Purpose: This study seeks to offer a motivational sequence that explains the intention of physical activity among low-motivation students. Method: Participants included 1,872 students (M age = 15.01, SD age = 0.83 years) from three countries. A cluster analysis (i.e., a person-centered approach) and a multigroup structural equation model (i.e., a dimensional approach) were used. Results: Three motivational profiles, namely, high motivation, high motivation with low ego, and low motivation–moderate task orientation were established. The model first tested, based on previous research findings, was found not to be invariant across the different profiles. The new model tested was determined to be suitable for the low-motivation profile. Discussion: The results revealed that widely accepted motivational sequences that explain the intention to be physically active in the future may be inapplicable for the least motivated students. The findings suggest that dispositional flow may play an important role in the engagement of low-motivation students in future physical activity.
Evelia Franco, Javier Coterón, Elisa Huéscar, and Juan A. Moreno-Murcia
Bartolomé J. Almagro, Pedro Sáenz-López, Juan A. Moreno-Murcia, and Chris Spray
This study qualitatively examined how athletes perceive their coach’s support for autonomy, as well as athletes’ motivation, satisfaction of basic psychological needs, and the 2 × 2 achievement goal framework of young Spanish athletes. Fifteen Spanish athletes (six females and nine males) between 13 and 16 years of age were interviewed from various sporting contexts. Content analysis of the interviews revealed: the coexistence of various types of motivation for the practice of these sports by the athletes that were interviewed; the presence of integrated regulation among some of these young athletes; the importance of autonomy support and the satisfaction of basic psychological needs for motivation and athletic commitment. The results are discussed on the basis of self-determination and achievement goal theory. Strategies are proposed for improving motivation and adherence to athletic practice in young athletes.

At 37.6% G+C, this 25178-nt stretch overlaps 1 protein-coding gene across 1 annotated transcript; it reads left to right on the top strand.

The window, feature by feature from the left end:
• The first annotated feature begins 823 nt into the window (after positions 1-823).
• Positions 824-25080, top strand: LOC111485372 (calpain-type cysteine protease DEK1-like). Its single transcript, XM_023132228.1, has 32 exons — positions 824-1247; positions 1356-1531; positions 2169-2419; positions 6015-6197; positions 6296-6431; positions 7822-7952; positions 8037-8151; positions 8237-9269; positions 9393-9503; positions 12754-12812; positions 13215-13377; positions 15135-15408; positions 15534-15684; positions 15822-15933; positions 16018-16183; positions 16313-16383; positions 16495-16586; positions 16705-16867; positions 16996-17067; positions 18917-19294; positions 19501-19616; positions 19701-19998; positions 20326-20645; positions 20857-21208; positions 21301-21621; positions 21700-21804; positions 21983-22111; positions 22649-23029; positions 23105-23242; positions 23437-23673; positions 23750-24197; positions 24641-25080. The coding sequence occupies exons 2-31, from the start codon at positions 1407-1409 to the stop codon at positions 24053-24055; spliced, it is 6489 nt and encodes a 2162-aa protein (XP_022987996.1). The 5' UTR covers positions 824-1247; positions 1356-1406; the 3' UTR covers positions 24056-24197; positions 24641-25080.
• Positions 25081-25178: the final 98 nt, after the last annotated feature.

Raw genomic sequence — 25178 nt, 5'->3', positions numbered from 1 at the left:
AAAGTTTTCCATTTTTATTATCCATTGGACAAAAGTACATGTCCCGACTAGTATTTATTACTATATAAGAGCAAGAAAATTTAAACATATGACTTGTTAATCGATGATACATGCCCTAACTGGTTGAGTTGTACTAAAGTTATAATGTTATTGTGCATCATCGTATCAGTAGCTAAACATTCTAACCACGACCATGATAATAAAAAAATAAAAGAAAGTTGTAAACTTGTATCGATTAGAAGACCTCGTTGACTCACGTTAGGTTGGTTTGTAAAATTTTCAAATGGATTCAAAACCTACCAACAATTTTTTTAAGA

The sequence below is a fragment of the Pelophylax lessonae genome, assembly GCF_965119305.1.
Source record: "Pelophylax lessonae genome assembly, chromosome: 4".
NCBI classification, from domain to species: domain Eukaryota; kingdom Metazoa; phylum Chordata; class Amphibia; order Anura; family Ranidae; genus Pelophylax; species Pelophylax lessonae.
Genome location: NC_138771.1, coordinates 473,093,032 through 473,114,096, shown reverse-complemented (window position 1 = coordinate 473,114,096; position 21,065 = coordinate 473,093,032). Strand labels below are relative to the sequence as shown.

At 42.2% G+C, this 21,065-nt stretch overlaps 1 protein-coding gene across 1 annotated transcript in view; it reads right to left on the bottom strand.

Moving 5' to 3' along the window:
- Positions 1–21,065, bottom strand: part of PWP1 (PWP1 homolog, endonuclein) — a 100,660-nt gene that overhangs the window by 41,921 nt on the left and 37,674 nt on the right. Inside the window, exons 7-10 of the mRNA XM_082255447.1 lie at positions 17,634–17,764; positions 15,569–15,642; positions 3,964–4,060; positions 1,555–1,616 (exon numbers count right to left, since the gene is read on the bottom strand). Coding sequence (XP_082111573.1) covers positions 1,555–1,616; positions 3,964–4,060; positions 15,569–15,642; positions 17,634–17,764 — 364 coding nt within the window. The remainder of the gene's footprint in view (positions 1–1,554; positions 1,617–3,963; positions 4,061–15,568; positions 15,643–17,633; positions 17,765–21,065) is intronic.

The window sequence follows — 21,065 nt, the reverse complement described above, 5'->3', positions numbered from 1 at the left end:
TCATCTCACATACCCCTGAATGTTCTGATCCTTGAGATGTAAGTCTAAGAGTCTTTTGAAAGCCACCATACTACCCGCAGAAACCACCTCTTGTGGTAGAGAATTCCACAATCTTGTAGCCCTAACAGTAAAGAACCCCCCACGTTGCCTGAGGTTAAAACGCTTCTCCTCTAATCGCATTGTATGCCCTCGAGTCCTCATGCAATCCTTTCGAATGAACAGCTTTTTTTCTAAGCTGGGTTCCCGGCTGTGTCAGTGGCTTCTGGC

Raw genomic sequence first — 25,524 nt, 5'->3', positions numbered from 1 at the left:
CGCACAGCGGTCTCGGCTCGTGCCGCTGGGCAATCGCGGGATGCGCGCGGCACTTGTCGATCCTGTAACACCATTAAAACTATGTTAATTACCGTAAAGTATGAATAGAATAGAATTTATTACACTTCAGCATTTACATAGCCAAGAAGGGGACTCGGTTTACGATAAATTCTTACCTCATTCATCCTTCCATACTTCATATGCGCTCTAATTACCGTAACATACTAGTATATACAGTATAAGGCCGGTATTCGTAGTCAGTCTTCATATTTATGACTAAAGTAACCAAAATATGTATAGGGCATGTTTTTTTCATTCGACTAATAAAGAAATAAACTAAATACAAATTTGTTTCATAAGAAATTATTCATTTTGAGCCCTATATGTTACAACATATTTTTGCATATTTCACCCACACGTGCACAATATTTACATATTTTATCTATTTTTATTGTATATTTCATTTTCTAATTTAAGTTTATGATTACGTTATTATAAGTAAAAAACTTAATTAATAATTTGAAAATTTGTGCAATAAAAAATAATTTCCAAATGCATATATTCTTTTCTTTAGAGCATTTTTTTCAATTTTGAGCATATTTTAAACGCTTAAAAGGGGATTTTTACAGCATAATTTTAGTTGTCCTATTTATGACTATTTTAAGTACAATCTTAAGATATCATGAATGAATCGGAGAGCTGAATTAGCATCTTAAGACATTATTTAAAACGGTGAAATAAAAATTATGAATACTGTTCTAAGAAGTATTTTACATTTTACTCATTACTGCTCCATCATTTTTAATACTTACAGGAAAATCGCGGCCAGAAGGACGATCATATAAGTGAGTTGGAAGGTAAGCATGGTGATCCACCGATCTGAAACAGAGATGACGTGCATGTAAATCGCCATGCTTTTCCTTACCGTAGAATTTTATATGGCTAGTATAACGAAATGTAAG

Raul Reina, Yeshayahu Hutzler, María C. Iniguez-Santiago, and Juan A. Moreno-Murcia
This study addresses the associations between students’ ability beliefs and attitudes toward inclusion in physical education, as well as the impact of gender and previous contact/participation with children with disability on these variables. A cross-sectional study was conducted with 976 students (491 girls and 485 boys; age 11–16 years), who responded to ability beliefs and attitudes questionnaires. Ability beliefs (entity and incremental) and the 3 sociodemographic variables predicted 20.4% and 9% of the behavioral and cognitive subscales of attitudes, respectively. Students with higher scores for entity beliefs of ability had a less favorable attitude toward inclusion. Girls reported more favorable attitudes toward inclusion than boys. Students who indicated previous participation in physical activities with children with disabilities showed attitudes that were more favorable in both the behavioral and cognitive subscales, while those who reported previous contact had more favorable attitudes in the behavioral subscale and lower entity beliefs. However, the 3 sociodemographic variables had a lower contribution to the explained variance of attitudes.